Notes Concerning the Author.
William Gilmore Simms (1806-1870), a native of Charleston, SC, was more than just “the father of Southern literature.” He was a prominent and prolific source in the whole of American letters, regardless of region. Indeed Edgar Allan Poe called him the “best American novelist.” In some sense Simms was the American Balzac, for like the great French author, a near contemporary, Simms incredible work ethic resulted in a prodigious output of works ranging over a number of settings in the South and beyond and delineating American life in its various social strata. Unlike Balzac, Simms was an accomplished poet and frequent reviewer for a various number of prestigious nineteenth century literary journals. He was also a historian, writing a history of South Carolina as well as a biography of Francis Marion. He was not, however, an artiste staring down at society from a vaunted garret but an active participant in the life of his city and state, including serving two terms in the South Carolina legislature. As valuable as his creative work is his non-fiction and his own correspondence are also highly regarded. One piece of non-fiction, The Sack and Destruction of Columbia, details Sherman’s march through and wasting of South Carolina’s capital city, an event Simms witnessed firsthand and describes in close and shocking detail; his letters were gathered into five volumes in the 1950s with a supplementary volume appearing in 1982. For years Simms’s reputation experienced a great lull but of late has been revived through the work of the William Gilmore Simms Society.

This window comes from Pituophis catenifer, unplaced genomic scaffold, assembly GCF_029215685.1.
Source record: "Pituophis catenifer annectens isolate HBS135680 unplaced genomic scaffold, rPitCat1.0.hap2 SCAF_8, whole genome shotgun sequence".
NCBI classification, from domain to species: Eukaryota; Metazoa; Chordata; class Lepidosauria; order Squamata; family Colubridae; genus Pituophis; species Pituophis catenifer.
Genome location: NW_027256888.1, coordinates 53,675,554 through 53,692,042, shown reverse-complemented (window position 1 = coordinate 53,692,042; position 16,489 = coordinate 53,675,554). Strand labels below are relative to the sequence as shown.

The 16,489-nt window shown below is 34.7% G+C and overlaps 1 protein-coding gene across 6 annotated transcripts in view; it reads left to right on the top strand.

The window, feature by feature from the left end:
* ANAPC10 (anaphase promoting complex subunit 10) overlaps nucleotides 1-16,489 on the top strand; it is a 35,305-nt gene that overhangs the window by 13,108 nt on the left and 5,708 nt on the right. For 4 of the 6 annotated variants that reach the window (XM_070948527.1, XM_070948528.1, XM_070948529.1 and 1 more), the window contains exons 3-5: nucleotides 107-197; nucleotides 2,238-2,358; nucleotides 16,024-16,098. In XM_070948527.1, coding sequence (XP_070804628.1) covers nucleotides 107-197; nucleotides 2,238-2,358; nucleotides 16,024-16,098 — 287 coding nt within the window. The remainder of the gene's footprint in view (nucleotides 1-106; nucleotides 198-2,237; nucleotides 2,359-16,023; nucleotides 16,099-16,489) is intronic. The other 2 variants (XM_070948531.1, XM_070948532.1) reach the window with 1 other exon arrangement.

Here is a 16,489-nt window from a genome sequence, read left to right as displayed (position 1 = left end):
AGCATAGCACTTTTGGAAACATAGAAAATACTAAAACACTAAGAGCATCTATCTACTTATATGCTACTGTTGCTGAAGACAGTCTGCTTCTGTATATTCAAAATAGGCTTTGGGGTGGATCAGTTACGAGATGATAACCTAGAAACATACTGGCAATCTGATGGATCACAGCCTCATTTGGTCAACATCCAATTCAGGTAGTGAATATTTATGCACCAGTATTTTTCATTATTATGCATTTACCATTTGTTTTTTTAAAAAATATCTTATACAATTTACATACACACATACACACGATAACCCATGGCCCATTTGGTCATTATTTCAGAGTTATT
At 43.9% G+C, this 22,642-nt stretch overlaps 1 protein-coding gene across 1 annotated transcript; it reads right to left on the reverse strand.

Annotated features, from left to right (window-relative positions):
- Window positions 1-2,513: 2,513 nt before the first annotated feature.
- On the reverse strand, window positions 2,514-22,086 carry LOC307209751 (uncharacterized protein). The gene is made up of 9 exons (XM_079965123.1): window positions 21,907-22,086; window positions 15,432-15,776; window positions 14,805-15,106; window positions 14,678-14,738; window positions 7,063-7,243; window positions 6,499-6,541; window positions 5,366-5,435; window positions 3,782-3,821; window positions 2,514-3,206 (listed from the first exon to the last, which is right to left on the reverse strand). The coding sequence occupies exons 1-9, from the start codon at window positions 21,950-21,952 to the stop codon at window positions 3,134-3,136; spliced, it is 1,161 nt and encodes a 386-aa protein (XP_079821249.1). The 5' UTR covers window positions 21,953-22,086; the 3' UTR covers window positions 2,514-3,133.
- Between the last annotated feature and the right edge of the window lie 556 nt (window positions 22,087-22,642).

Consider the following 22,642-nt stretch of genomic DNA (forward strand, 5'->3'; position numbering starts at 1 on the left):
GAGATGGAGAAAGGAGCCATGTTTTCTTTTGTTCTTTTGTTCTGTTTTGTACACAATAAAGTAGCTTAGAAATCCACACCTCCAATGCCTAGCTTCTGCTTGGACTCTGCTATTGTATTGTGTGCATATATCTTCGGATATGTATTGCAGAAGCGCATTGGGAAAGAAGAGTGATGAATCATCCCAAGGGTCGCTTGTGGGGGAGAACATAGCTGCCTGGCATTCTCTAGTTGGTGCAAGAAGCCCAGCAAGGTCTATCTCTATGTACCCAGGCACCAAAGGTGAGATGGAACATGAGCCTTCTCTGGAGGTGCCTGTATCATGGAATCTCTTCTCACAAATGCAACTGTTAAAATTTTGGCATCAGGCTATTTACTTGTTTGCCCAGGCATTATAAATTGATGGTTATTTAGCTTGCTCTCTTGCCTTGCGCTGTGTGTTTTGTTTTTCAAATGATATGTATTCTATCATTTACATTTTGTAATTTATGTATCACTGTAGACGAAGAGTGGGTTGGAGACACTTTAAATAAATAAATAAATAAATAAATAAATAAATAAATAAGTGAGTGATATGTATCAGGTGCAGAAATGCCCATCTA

Here the noted author of fiction and non-fiction, William Gilmore Simms, who was in fact an eye witness to the horrors inflicted upon the people of Columbia, South Carolina by William Sherman’s Federals, tells you what happened like no other person could have done. Go nowhere else. Just read the account by William Gilmore Simms and live the destructive force of the Federals war against the civilians and property owners of the seceded States, as suffered by Columbians, all for the purpose of “Union” of “reuniting Americans,” so history tries to convince us.
Availability of this Book.
This harrowing account of Sherman’s so-called “March” through Columbia has been published in various editions through the years. The most recent is an attractive book from The University of South Carolina Press, edited by Dr. David Aiken, with the prefix A City Laid to Waste, published in 2011. Seek new books and reprints through Amazon.com.
CNW, HRW, RKI